Kamakura looks like a sleepy seaside town but its temples and shrines reveal Kamakura’s glorious and bloody past as a military capital that witnessed samurai rule, religious devotion, murderous intrigue, and a burning demise.
Tsurugaoka Hachiman-gu Shrine
To best understand the historical significance of Kamakura head left from Kamakura Station and either go through the giant red torii gate and down Komachi-dori – the street strewed with souvenir shops and cafes – or proceed to the main street and walk down Wakamiya Oji, a medieval raised road punctuated with three large torii gates and lined with sakura trees which blossom into a brilliant pink every spring.
Tsurugaoka Hachiman-gu started as a small seaside shrine in 1063 until it was moved and enlarged in 1180 by Minamoto no Yoritomo (1147-1199) when he made Kamakura his headquarters and later his capital. After a vicious civil war, Yoritomo re-organized the government of the country setting up a military government with a ruling Shogun (general) who reigned nominally in the Emperor’s name.
The entrance passes a steep stone bridge that once only the Shogun could use and passes two ponds created by Yoritomo’s wife, Masako, to reflect the Gempei Civil War between Yoritomo’s family and their enemy, the Taira.
The main vermilion shrine building is up a steep flight of steeps. Along the way up is the relic of a ginkgo tree damaged in a storm in 2010 which is said to be the hiding of an assassin who killed the third shogun one snowy evening in 1219.
The best time to go is when they have yabusame – Japanese archery on horseback – in mid-April and mid-September. Another archery event is a New Years related one on January 5th – Joma Shinji:
Kotoku-In/Great Buddha – 200¥
Sitting serene and gigantic with the rolling hills of Kamakura as a backdrop, the Great Buddha or Daibutsu is a magnificent sight built by devotees of the Jodo-shu sect. Constructed in the mid-13th century, the Daibutsu was once cooped up in a wooden temple until a tsunami washed it away leaving the Daibutsu to contemplate eternity while exposed to the elements for over 500 years. The statue and base is 13 meters high (43ft) and for only 20 yen you can go inside of the statue. In winter, you might get the chance to see Daibutsu in snow:
Hase-Dera – 300¥
After the Daibutsu, the next great Buddhist statue in Kamakura is that of Kannon, the Buddhist Goddess of Mercy. Legends say the statue was carved as a set in the 8th Century, one being placed in Hase, Nara and the other being set adrift on the sea. The second statue came ashore in Kamakura some years later and a temple was built to house the miraculous statue which stands at 9 meters (30ft). Also of interest is the gloomy cave of the goddess Benzaiten.
A Nichiren Temple, quiet stately Myohon-ji in its secluded valley hides a dark past. In 1203, the powerful Hiki family, in-laws to the second Shogun, were massacred as the result of bloody intrigue over succession. One of the few survivors came back decades later to build this temple to ease their troubled souls.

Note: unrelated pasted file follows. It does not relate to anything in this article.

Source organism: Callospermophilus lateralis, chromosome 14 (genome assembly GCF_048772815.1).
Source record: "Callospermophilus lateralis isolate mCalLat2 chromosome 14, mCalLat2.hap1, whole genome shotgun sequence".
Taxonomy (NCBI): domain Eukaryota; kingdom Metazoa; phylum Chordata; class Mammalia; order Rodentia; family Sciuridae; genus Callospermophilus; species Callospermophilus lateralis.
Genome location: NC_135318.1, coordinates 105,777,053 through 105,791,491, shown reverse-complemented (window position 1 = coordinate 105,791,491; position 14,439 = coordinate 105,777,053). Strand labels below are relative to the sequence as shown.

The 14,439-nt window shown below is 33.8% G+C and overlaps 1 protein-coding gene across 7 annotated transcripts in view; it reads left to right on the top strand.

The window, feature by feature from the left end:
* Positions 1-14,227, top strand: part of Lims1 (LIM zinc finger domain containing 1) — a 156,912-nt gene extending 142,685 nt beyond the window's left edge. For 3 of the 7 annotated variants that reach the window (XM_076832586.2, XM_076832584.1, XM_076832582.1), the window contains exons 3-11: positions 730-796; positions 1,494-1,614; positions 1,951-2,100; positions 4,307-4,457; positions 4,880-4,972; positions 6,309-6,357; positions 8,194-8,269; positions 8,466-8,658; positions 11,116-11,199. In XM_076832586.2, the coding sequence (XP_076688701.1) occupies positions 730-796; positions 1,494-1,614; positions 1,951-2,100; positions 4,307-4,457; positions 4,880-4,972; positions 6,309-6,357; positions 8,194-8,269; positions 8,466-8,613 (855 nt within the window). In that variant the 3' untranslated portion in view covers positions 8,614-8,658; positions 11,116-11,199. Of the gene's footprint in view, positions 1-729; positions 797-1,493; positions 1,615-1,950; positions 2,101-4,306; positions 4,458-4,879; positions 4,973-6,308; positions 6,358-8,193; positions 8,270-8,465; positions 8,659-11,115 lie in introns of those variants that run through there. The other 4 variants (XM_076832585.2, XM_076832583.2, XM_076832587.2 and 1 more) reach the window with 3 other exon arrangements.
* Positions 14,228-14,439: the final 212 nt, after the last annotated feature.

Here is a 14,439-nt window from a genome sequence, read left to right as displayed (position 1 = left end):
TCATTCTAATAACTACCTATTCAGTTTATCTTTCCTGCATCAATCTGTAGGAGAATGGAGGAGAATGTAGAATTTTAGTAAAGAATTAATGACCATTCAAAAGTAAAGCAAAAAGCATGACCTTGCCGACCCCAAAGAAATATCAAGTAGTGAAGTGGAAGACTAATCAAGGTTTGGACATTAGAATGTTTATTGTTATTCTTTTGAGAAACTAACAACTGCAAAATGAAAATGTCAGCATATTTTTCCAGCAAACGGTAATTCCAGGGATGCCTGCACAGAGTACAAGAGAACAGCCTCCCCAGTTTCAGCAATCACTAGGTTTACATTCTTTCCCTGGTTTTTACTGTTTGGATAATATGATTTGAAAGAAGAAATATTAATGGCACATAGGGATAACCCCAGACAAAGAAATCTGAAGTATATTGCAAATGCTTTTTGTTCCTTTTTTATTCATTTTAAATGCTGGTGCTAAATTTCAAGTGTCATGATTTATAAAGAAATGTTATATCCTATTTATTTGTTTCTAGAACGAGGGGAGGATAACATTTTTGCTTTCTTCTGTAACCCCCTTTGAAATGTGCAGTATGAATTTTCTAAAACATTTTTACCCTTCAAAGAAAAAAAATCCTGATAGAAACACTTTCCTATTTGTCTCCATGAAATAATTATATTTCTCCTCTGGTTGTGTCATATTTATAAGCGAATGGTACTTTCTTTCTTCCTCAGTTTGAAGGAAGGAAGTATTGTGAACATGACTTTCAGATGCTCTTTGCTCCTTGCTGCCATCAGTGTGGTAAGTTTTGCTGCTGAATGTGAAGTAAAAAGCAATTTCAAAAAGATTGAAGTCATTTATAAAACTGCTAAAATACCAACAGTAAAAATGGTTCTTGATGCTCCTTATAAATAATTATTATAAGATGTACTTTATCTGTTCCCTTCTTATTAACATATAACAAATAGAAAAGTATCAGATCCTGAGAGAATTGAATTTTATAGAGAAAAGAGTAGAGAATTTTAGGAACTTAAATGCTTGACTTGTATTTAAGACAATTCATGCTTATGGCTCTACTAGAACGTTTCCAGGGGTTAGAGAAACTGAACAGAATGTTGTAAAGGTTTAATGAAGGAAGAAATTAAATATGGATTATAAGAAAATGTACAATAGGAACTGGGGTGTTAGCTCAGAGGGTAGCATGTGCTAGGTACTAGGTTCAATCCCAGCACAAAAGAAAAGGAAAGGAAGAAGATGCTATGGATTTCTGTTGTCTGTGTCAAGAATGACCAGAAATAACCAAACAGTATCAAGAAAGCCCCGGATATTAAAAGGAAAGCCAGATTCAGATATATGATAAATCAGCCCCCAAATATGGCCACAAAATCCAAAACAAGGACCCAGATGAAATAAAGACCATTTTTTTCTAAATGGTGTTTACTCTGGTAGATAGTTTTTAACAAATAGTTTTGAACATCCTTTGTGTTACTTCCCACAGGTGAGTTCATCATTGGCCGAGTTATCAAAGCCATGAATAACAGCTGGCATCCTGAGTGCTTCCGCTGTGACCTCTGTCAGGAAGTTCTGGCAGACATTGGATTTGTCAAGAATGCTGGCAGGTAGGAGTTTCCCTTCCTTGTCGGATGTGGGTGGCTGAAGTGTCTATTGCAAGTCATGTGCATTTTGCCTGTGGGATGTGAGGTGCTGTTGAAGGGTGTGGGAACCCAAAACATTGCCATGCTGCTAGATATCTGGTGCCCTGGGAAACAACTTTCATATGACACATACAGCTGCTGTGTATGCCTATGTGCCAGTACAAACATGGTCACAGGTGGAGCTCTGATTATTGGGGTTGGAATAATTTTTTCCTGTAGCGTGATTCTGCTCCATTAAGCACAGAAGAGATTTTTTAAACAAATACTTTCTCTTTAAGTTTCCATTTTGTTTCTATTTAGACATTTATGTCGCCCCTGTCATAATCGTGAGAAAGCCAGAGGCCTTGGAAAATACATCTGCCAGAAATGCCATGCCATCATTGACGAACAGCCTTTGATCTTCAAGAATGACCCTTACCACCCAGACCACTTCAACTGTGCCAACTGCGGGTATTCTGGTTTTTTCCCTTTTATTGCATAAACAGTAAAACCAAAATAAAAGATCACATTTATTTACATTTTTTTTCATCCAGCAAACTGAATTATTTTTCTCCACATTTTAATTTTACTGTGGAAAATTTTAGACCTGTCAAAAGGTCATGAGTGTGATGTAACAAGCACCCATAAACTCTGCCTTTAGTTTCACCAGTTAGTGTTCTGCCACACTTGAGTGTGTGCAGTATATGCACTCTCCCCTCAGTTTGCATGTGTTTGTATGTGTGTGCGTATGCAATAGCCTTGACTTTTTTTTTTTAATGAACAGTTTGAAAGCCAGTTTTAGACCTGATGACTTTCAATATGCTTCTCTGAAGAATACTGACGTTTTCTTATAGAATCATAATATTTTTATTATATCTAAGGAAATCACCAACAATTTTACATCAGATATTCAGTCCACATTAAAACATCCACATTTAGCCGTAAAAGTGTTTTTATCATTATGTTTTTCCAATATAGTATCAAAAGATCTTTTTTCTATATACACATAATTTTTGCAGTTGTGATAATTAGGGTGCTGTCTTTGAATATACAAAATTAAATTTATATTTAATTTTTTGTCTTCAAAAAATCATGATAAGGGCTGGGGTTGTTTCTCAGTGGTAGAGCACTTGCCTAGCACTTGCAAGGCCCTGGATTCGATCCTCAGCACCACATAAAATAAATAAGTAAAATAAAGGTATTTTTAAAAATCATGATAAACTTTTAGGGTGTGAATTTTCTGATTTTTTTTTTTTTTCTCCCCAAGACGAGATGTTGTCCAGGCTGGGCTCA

Hokai-ji – 100¥
A small temple built to placate the souls of the Hojo who died in battle in 1333. The Hojo were the in-laws of Yoritomo and after his direct line failed, they took over the reins of government as regents to the puppet shoguns. They ruled capably for a hundred years but they declined into decadence prompting the Emperor GoDaigo to encourage revolt and restoration of power to the Imperial Court. In 1333 Kamakura was invaded and the Hojo committed ritual suicide as their once proud capital burned to ash.
The white hagi (bush clover) which come out in Autumn are thought to represent the Hojo’s transmigrated souls. Not far from the temple is the Hara Kiri Cave where over 800 Hojo samurai committed ritual suicide on that fateful day in 1333.
Zeni-arai Benten Shrine
About 1 kilometer west from Kamakura station, this shrine to the goddess Benzaiten is interesting for two reasons: 1) the passage way is a carved tunnel through stone and 2) you can wash your money in the shrine’s spring in the hope it will double.
A small temple that sword aficionados will seek out as it has the grave of famed sword-smith Masamune (1264-1343) who applied his skill to perfecting the Japanese sword.
Hokoku-ji – 200¥
A small temple with a lovely bamboo forest. For an extra 500¥ you can have matcha (powered) green tea with a sweet.
For Kabuki fans, Goryo Shrine enshrines the spirit of Gongoro Kagemasa, a famed 11th Century samurai and later a quintessential Kabuki character in striking makeup in the play Shibaraku. In June, many come to see hydrangeas. In September a festival is held where participants where centuries old masks – Menkake Gyroretsu:
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